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How The US Military Once Planned To Invade Canada

The end of a war only rarely settles the central questions that started the conflict. Indeed, many wars do not “end” in the traditional sense; World War II, for example, stretched on for years in parts of Eastern Europe and the Asia-Pacific.

Even as the guns fell silent along the Western Front in 1918, the United States and the United Kingdom began jockeying for position. Washington and London bitterly disagreed on the nature of the settlements in Europe and Asia, as well as the shape of the postwar naval balance. In late 1920 and early 1921, these tensions reached panic levels in Washington, London and especially Ottawa.

The general exhaustion of war, combined with the Washington Naval Treaty, succeeded in quelling these questions and setting the foundation for the great Anglo-American partnership of the twentieth century. But what if that hadn’t happened? What if the United States and United Kingdom had instead gone to war in the spring of 1921?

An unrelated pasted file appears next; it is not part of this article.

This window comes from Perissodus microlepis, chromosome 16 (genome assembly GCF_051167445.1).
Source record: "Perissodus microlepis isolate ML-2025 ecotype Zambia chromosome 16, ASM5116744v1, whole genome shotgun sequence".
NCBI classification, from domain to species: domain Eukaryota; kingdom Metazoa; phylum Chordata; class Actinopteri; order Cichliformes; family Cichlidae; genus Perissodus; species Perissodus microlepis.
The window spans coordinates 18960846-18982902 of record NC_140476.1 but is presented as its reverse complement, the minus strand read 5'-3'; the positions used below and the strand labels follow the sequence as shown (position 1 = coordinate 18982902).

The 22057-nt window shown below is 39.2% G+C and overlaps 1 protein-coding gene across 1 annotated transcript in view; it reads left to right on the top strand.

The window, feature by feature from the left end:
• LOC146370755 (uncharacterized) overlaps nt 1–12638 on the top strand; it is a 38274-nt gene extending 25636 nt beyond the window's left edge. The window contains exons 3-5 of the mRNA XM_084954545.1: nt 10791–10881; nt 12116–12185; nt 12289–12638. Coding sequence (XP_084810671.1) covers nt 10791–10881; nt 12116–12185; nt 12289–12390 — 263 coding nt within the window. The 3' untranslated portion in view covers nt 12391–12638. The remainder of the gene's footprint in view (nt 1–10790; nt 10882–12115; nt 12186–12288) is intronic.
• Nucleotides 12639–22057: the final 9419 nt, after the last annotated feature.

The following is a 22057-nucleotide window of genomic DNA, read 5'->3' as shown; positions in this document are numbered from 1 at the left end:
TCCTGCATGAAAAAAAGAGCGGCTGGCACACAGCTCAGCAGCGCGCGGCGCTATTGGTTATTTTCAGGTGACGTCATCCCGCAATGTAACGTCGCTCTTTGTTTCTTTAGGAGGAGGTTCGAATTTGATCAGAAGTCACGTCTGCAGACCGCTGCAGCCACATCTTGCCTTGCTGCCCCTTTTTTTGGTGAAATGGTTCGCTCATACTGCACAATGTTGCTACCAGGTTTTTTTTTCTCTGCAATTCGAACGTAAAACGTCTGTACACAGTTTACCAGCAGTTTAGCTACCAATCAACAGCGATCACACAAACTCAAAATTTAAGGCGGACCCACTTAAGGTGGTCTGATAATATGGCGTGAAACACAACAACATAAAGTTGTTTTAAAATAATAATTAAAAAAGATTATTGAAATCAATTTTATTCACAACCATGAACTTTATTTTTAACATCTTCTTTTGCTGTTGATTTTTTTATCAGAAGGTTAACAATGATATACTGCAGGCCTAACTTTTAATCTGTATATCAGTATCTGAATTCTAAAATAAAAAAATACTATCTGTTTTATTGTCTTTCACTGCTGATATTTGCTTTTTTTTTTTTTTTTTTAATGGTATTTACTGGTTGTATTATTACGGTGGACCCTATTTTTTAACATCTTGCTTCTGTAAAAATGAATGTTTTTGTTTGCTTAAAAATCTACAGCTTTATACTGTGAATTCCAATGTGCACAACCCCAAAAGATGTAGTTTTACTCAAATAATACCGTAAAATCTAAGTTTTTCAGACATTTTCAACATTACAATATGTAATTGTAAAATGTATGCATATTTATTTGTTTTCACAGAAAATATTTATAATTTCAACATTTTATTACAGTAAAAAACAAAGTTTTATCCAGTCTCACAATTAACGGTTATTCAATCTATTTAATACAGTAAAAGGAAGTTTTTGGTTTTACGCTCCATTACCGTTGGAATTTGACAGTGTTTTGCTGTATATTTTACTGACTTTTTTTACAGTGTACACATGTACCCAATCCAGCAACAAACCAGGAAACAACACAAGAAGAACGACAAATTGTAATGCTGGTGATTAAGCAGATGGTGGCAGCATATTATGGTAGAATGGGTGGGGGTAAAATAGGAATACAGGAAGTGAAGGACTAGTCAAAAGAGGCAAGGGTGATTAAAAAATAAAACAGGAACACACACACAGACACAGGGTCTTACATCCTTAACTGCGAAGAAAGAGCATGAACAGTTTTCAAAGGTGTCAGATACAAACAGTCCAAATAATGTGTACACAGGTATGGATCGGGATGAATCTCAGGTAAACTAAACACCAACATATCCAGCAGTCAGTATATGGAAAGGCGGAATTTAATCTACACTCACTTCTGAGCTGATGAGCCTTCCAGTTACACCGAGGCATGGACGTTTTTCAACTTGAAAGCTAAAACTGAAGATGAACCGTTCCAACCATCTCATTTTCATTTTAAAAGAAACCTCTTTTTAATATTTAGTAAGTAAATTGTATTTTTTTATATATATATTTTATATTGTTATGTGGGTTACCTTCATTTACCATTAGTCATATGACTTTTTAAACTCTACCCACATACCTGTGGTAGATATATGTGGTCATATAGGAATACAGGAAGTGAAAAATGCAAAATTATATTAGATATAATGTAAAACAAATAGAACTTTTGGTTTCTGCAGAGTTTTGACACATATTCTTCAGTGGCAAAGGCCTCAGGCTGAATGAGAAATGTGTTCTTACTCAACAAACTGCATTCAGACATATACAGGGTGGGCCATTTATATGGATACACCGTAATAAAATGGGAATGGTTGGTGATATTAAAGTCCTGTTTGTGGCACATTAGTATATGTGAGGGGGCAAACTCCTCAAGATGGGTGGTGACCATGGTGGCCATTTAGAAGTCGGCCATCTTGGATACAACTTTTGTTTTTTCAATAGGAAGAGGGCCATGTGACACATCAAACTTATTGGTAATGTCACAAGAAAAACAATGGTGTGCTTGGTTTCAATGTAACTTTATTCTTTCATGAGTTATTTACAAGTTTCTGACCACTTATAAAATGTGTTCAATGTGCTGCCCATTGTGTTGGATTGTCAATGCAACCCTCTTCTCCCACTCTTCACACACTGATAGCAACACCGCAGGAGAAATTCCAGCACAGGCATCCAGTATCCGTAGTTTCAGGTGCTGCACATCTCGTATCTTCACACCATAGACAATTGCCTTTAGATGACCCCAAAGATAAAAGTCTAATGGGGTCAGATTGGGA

The Liberation of Canada

The U.S.-Canadian border would have constituted the central front of the War of 1921. Although Washington maintained good relations with Ottawa, war plans in both the United States and the United Kingdom expected a multipronged invasion into America’s northern neighbor, designed to quickly occupy the country before British (or Japanese) reinforcement could arrive. Canadian declarations of neutrality would have had minimal impact on this process. Plans for initial attacks included the seizure of Vancouver, Winnipeg, the Niagara Falls area and most of Ontario.

Given the overwhelming disparity between available U.S. and Canadian military forces, most of these offensives would probably have succeeded in short order. The major battle would have revolved around British and Canadian efforts to hold Nova Scotia, New Brunswick and especially the port of Halifax, which would have served both as the primary portal for British troops …read more

Read more here:: Task & Purpose

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